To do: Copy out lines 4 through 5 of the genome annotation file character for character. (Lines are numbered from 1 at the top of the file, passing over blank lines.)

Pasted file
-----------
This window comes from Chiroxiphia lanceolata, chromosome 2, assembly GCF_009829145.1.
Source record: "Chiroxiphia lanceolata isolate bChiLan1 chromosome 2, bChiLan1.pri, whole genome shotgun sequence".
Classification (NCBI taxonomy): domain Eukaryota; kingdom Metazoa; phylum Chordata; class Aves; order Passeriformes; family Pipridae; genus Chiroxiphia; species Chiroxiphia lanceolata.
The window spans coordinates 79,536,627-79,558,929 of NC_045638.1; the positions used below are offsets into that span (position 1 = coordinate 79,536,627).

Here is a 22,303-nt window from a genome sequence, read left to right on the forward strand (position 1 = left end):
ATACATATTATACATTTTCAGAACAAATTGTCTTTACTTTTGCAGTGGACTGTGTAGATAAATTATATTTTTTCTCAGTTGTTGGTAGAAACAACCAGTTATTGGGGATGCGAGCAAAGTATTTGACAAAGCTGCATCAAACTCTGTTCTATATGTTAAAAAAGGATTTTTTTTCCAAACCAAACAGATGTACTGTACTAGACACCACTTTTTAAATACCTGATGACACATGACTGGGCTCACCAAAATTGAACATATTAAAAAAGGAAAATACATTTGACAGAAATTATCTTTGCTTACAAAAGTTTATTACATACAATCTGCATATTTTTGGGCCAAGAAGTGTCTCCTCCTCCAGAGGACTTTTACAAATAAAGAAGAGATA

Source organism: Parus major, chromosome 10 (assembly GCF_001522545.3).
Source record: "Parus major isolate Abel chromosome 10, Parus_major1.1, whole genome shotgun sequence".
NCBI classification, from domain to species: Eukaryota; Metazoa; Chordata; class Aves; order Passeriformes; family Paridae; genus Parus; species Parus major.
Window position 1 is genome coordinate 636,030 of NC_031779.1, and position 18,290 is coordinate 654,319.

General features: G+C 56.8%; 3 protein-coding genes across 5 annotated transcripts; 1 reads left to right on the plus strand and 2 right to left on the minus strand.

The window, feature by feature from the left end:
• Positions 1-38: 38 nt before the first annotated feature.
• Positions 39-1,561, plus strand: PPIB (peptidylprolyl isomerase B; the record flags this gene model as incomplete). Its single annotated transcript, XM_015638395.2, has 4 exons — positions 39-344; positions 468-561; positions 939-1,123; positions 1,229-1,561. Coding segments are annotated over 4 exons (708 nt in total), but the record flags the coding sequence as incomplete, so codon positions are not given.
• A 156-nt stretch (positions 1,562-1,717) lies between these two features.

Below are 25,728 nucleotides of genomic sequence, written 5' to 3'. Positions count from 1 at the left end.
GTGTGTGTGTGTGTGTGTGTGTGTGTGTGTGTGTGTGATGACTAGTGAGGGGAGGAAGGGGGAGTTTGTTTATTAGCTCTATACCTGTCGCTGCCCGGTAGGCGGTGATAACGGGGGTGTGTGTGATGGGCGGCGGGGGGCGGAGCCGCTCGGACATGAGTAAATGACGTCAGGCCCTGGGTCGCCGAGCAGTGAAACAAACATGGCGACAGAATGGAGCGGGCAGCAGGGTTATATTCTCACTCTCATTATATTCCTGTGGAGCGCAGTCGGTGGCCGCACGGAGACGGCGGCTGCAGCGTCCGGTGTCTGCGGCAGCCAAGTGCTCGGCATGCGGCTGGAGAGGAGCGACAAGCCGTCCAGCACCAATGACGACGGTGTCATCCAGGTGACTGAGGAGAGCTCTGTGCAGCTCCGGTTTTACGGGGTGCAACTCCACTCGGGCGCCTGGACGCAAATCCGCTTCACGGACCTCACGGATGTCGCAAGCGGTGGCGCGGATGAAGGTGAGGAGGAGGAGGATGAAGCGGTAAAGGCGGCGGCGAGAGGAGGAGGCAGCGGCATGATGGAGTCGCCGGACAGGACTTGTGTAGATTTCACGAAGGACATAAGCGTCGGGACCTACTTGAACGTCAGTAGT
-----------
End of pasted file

The window spans coordinates 79,536,627-79,558,929 of NC_045638.1; the positions used below are offsets into that span (position 1 = coordinate 79,536,627).

Here is a 22,303-nt window from a genome sequence, read left to right on the forward strand (position 1 = left end):